Cities, Regions and the Decline of Transport Costs
The theoretical framework of urban and regional economics is built on transportation costs for manufactured goods. But over the twentieth century, the costs of moving these goods have declined by over 90% in real terms, and there is little reason to doubt that this decline will continue. Moreover, technological change has eliminated the importance of fixed infrastructure transport (rail and water) that played a critical role in creating natural urban centres. In this article, we document this decline and explore several simple implications of a world where it is essentially free to move goods, but expensive to move people. We find empirical support for these implications.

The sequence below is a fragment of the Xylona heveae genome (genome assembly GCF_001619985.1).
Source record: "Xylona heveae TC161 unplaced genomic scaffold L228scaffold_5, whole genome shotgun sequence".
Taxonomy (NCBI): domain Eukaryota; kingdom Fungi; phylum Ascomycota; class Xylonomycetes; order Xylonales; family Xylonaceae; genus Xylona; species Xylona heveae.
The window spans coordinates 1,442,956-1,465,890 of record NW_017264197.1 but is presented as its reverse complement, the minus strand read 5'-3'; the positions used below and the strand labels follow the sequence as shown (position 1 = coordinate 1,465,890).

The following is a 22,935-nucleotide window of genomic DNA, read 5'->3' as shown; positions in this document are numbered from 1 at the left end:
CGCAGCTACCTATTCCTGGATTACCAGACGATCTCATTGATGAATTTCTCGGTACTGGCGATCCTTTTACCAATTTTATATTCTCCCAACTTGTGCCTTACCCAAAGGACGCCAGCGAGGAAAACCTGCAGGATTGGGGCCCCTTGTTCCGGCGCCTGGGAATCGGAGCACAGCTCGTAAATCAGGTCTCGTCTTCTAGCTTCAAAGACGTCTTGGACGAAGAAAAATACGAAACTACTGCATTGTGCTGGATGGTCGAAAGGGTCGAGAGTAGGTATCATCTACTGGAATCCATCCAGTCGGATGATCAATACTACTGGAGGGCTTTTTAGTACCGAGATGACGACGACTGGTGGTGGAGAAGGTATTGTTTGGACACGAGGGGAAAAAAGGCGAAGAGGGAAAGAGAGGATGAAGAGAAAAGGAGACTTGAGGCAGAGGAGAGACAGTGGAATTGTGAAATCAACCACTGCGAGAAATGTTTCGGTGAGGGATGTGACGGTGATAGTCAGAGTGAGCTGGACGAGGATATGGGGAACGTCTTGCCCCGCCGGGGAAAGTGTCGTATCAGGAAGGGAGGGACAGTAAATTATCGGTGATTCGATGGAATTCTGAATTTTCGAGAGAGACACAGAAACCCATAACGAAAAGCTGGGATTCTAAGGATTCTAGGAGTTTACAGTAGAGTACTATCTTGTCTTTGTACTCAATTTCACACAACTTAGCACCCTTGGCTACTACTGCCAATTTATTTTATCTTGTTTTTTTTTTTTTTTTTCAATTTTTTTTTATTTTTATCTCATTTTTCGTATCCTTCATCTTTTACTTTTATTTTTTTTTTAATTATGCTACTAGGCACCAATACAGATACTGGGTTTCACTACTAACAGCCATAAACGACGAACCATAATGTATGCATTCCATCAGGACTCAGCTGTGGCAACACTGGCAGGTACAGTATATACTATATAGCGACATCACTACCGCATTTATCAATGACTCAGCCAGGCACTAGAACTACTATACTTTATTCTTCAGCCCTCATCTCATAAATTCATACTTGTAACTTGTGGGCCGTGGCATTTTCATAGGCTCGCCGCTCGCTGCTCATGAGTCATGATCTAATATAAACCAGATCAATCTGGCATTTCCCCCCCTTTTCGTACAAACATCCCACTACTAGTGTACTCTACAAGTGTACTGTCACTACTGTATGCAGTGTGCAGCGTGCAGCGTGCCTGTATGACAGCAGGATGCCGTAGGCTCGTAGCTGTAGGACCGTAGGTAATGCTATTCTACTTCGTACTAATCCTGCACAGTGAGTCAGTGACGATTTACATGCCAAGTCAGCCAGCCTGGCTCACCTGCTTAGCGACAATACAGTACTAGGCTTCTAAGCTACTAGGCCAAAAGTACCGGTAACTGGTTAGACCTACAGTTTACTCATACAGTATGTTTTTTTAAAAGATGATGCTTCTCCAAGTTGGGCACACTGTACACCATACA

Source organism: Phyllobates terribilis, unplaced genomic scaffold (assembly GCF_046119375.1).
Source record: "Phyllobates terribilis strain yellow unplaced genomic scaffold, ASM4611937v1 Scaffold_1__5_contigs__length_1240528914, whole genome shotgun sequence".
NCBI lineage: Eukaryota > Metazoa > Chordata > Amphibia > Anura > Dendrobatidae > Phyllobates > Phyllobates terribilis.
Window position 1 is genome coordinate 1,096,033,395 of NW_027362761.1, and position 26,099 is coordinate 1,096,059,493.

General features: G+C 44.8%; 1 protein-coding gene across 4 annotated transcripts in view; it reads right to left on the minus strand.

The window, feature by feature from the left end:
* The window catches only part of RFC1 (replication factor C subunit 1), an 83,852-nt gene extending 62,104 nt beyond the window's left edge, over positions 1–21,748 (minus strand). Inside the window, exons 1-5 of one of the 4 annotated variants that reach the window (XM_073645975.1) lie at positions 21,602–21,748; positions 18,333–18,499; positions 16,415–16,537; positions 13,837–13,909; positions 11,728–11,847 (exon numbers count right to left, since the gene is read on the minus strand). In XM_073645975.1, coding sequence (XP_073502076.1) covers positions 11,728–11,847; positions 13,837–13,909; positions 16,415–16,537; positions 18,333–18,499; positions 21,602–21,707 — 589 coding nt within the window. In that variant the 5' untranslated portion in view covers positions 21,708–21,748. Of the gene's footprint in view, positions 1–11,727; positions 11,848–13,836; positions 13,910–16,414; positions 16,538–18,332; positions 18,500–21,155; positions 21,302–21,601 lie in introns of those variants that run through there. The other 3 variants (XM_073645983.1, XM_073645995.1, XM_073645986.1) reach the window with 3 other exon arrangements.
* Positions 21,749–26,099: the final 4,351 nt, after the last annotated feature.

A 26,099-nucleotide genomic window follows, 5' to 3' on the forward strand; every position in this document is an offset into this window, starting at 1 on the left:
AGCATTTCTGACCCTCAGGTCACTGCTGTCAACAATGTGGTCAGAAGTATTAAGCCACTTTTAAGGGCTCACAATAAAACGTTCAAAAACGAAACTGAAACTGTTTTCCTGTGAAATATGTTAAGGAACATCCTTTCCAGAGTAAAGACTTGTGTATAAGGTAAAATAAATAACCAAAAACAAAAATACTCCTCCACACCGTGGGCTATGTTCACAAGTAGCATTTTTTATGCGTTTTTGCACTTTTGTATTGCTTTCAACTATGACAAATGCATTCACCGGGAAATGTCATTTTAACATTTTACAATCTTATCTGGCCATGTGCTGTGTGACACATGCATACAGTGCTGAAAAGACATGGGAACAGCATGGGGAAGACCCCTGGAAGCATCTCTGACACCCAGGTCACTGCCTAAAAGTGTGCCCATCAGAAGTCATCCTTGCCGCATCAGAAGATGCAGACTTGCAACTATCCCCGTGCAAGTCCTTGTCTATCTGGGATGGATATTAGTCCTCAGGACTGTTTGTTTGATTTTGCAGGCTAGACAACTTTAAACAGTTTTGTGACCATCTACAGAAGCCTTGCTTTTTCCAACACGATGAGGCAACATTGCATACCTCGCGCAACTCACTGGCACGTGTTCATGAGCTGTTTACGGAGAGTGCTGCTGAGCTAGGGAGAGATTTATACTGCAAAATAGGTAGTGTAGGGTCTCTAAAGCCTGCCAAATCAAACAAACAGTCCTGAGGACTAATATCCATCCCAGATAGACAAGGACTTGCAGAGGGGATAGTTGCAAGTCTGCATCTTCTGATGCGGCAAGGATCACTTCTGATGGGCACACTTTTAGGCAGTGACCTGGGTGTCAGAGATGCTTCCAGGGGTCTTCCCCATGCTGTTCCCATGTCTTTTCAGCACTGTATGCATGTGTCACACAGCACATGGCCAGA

|Date of creation:||Aug 2003|
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|Publication status:||published as Glaeser, Edward L. and J.E. Kohlhase. 2004. “Cities, Regions and the Decline of Transport Costs." Papers in Regional Science 83(1): 197-228.|
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